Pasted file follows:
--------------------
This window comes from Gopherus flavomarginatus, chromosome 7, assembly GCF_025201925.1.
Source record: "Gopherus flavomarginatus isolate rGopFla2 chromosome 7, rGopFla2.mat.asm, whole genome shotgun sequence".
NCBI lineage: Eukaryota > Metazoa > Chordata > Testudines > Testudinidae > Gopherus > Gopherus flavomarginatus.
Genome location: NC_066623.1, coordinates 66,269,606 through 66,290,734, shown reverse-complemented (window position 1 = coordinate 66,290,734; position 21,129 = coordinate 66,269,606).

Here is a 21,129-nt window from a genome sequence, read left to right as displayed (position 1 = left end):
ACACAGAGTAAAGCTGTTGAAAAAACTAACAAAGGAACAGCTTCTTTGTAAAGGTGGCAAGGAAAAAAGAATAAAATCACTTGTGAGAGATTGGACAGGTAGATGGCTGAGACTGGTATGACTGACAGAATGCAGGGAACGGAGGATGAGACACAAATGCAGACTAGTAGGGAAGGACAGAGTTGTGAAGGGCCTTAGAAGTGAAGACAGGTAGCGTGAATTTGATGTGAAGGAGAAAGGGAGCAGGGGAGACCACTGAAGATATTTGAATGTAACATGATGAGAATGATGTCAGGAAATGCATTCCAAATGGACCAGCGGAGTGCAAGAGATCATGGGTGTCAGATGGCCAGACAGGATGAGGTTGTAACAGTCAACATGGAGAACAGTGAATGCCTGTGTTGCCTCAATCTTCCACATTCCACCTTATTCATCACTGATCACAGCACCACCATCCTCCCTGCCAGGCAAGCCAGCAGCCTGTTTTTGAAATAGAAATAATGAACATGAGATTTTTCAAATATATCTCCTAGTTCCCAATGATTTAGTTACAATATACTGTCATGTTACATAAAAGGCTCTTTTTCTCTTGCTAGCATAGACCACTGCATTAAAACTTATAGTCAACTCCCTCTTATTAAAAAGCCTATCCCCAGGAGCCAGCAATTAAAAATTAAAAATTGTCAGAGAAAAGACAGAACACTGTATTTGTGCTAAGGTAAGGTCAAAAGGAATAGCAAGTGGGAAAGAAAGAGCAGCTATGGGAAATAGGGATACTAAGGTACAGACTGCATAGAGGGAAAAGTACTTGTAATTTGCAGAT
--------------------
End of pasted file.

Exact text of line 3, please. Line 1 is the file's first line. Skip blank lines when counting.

NCBI lineage: Eukaryota > Metazoa > Chordata > Testudines > Testudinidae > Gopherus > Gopherus flavomarginatus.